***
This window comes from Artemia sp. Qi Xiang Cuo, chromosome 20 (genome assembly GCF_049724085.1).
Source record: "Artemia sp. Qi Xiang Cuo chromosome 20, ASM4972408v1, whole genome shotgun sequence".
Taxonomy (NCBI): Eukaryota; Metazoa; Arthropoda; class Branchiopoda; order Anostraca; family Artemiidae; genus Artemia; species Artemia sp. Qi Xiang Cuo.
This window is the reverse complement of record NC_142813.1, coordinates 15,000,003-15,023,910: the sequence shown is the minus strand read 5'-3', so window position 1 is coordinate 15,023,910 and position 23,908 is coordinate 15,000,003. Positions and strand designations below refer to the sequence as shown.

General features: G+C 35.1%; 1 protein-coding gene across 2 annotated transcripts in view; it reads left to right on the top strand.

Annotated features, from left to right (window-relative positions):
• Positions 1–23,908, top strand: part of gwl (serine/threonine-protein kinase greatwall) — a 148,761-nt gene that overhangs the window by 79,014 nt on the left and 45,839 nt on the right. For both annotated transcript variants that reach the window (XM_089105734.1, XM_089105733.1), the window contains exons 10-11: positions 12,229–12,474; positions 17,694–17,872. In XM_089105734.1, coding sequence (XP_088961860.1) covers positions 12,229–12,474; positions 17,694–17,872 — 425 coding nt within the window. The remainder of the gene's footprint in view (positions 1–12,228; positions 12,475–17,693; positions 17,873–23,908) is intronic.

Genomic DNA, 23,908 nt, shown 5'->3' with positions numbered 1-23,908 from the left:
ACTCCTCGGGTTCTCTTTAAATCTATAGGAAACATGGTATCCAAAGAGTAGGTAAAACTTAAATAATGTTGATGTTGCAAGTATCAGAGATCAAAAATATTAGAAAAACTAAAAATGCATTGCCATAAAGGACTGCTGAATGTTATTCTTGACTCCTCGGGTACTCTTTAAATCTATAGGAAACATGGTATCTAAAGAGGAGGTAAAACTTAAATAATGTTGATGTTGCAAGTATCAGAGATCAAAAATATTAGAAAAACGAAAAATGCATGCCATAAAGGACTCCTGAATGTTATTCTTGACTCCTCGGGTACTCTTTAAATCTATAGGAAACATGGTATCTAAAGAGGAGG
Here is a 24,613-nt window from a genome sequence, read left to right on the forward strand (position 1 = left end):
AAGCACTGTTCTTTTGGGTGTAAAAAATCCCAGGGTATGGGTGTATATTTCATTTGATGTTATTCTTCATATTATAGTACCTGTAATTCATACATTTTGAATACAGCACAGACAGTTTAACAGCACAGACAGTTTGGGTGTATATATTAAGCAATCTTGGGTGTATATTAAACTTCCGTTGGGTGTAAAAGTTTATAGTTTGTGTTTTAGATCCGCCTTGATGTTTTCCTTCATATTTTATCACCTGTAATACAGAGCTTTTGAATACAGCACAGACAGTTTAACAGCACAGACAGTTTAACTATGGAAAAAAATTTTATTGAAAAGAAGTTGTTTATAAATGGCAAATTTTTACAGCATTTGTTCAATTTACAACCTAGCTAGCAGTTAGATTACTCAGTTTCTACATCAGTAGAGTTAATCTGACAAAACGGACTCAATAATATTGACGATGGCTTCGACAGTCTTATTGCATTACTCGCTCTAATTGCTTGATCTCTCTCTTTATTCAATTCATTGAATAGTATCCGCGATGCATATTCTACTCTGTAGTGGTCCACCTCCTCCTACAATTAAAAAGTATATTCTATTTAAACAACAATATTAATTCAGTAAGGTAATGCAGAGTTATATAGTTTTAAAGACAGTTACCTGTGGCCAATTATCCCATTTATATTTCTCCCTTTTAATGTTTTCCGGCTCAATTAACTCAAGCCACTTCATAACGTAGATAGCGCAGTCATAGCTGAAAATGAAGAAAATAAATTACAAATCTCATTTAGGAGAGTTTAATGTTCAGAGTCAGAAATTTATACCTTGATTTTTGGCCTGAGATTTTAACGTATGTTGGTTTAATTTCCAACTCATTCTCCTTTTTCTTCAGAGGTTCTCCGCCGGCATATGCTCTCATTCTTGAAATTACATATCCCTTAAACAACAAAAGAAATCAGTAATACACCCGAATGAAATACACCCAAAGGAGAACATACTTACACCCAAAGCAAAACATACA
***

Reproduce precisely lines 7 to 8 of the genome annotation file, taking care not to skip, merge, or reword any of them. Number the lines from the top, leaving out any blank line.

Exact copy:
• Positions 1–23,908, top strand: part of gwl (serine/threonine-protein kinase greatwall) — a 148,761-nt gene that overhangs the window by 79,014 nt on the left and 45,839 nt on the right. For both annotated transcript variants that reach the window (XM_089105734.1, XM_089105733.1), the window contains exons 10-11: positions 12,229–12,474; positions 17,694–17,872. In XM_089105734.1, coding sequence (XP_088961860.1) covers positions 12,229–12,474; positions 17,694–17,872 — 425 coding nt within the window. The remainder of the gene's footprint in view (positions 1–12,228; positions 12,475–17,693; positions 17,873–23,908) is intronic.

Genomic DNA, 23,908 nt, shown 5'->3' with positions numbered 1-23,908 from the left: